HDFC Q2 Review: Wholesale Loans To Further Aid Growth, Say Analysts
India's largest private mortgage lender will likely see its loan book and net interest income grow faster this year, aided by an improvement in its non-individual loan book, analysts said.
Housing Development Finance Corp. reported a 32% year-on-year increase in its net profit for the second quarter, owing to higher core income and improved dividend income. While interest income dipped over a year ago, NII rose 12.65%.
HDFC's asset quality also improved during the quarter ended September. Restructured loans, however, rose to 1.4% of the book, compared with 0.9% a quarter ago. This was mainly due to higher restructuring of retail housing loans on account of the second Covid-19 wave.
Despite elevated restructuring, analysts see strong improvement during the rest of the financial year. That promoted brokerages to hike price targets for the home financier.
Shares of HDFC rose 1% in early trade on Tuesday to Rs 2,917.25 apiece. Of the 39 analysts tracking the company, 36 recommend a 'buy' and three suggest a 'hold', according to Bloomberg data. The 12-month consensus price target implies an upside of 10%.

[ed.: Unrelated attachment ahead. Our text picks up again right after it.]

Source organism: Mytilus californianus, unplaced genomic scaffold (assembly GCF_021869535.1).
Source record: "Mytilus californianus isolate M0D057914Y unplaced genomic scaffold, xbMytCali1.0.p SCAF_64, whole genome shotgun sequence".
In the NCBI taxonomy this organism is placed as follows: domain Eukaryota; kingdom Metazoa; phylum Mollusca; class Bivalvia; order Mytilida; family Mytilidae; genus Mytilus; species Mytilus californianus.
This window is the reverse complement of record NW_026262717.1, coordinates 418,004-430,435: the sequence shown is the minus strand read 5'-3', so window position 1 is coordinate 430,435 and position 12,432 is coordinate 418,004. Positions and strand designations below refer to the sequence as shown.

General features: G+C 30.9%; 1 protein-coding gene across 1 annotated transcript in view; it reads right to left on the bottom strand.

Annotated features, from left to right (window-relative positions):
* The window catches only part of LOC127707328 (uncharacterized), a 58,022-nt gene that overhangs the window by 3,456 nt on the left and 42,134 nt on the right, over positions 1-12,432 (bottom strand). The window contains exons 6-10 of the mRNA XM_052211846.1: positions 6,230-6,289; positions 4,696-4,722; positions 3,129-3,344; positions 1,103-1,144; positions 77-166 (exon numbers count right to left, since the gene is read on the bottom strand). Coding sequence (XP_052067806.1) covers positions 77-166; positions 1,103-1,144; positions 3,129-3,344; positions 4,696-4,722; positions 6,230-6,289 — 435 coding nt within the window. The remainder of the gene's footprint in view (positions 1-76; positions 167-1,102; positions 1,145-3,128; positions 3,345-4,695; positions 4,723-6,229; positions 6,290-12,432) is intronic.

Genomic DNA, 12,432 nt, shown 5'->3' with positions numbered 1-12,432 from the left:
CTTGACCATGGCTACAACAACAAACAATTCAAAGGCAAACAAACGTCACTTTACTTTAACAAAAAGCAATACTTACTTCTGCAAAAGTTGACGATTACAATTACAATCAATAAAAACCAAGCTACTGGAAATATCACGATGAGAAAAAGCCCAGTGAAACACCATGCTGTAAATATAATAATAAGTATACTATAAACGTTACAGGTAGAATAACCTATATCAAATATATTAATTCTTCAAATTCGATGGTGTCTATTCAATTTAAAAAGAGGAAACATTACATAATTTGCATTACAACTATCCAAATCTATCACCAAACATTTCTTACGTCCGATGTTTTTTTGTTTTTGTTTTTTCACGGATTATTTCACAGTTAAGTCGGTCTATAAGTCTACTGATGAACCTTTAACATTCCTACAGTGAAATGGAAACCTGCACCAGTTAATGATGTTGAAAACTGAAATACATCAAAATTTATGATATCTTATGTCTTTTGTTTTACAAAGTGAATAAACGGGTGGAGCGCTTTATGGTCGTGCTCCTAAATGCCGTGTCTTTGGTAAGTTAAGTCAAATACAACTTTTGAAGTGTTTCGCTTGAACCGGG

Here's what analysts have to say about the mortgage lender's Q2 performance:
Target price raised to Rs 3,322 apiece from Rs 3,214.
HDFC clocked healthy loan growth with 75% of traction emerging from individual home loans and lion’s share of non-individual growth from lease rental discounting.
Prepayments are down to 9% compared with historical run-rate of 10-12%.
Steady-state spreads at 2.3% and net interest margin at 3.6% bespeaks better liability management, especially in light of competitive intensities.
Build slightly higher growth and NII into FY22 estimates and raise costs estimates for FY24.
Target price hiked to Rs 3,379 apiece from Rs 3,325.
In the near-to-medium term, growth would be supported by new project launches, coupled with a 2x (of new launches) growth in resale market.
Given the long growth runway for the industry, HDFC shall remain a formidable market player.
Resolution of a key large account in the near term shall result in meaningful reduction in the restructured assets and would largely restrict restructuring to the individual segment.
Credit costs are expected to trend down gradually over the next couple of years. Balance sheet remains well capitalised.
Target price raised to 3,315 apiece from Rs 2,950.
Value parent company at Rs 2,008 apiece, with rest of the target price for subsidiaries.
Competition form large banks could put pressure on spreads, however, growth from non-individual portfolio and lower liquidity should support NIMs.
HDFC will continue to gain market share as few housing finance companies are focusing on liability side.
Higher provisions on the balance sheet give the cushion in P&L from any negative impact on non-individual portfolio if third Covid-19 wave impacts.